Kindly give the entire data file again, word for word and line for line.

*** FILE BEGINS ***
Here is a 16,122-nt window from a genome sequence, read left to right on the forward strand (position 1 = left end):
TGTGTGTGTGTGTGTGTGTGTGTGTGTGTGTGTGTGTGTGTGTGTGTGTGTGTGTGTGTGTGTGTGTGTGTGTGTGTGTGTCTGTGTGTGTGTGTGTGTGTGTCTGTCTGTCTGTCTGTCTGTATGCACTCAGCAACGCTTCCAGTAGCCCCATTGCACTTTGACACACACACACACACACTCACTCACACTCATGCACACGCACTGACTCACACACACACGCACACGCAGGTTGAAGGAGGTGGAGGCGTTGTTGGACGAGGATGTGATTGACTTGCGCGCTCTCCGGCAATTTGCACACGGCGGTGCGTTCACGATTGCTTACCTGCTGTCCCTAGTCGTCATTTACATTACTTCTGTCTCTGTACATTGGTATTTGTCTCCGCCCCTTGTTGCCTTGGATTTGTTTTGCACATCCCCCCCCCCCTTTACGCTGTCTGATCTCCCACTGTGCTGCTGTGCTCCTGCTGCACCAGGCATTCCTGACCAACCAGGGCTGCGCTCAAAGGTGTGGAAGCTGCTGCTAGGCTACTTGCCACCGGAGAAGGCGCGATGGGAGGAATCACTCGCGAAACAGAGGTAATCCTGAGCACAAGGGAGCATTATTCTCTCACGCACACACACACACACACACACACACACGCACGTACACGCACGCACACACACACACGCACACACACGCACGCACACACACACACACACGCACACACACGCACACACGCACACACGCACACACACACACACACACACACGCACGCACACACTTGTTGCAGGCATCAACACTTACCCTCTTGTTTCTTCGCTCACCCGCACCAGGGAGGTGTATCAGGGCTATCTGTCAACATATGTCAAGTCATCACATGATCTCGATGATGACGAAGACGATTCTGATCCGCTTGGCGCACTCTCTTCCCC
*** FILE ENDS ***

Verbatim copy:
Here is a 16,122-nt window from a genome sequence, read left to right on the forward strand (position 1 = left end):
TGTGTGTGTGTGTGTGTGTGTGTGTGTGTGTGTGTGTGTGTGTGTGTGTGTGTGTGTGTGTGTGTGTGTGTGTGTGTGTGTCTGTGTGTGTGTGTGTGTGTGTCTGTCTGTCTGTCTGTCTGTATGCACTCAGCAACGCTTCCAGTAGCCCCATTGCACTTTGACACACACACACACACACTCACTCACACTCATGCACACGCACTGACTCACACACACACGCACACGCAGGTTGAAGGAGGTGGAGGCGTTGTTGGACGAGGATGTGATTGACTTGCGCGCTCTCCGGCAATTTGCACACGGCGGTGCGTTCACGATTGCTTACCTGCTGTCCCTAGTCGTCATTTACATTACTTCTGTCTCTGTACATTGGTATTTGTCTCCGCCCCTTGTTGCCTTGGATTTGTTTTGCACATCCCCCCCCCCCTTTACGCTGTCTGATCTCCCACTGTGCTGCTGTGCTCCTGCTGCACCAGGCATTCCTGACCAACCAGGGCTGCGCTCAAAGGTGTGGAAGCTGCTGCTAGGCTACTTGCCACCGGAGAAGGCGCGATGGGAGGAATCACTCGCGAAACAGAGGTAATCCTGAGCACAAGGGAGCATTATTCTCTCACGCACACACACACACACACACACACACACGCACGTACACGCACGCACACACACACACGCACACACACGCACGCACACACACACACACACGCACACACACGCACACACGCACACACGCACACACACACACACACACACACGCACGCACACACTTGTTGCAGGCATCAACACTTACCCTCTTGTTTCTTCGCTCACCCGCACCAGGGAGGTGTATCAGGGCTATCTGTCAACATATGTCAAGTCATCACATGATCTCGATGATGACGAAGACGATTCTGATCCGCTTGGCGCACTCTCTTCCCC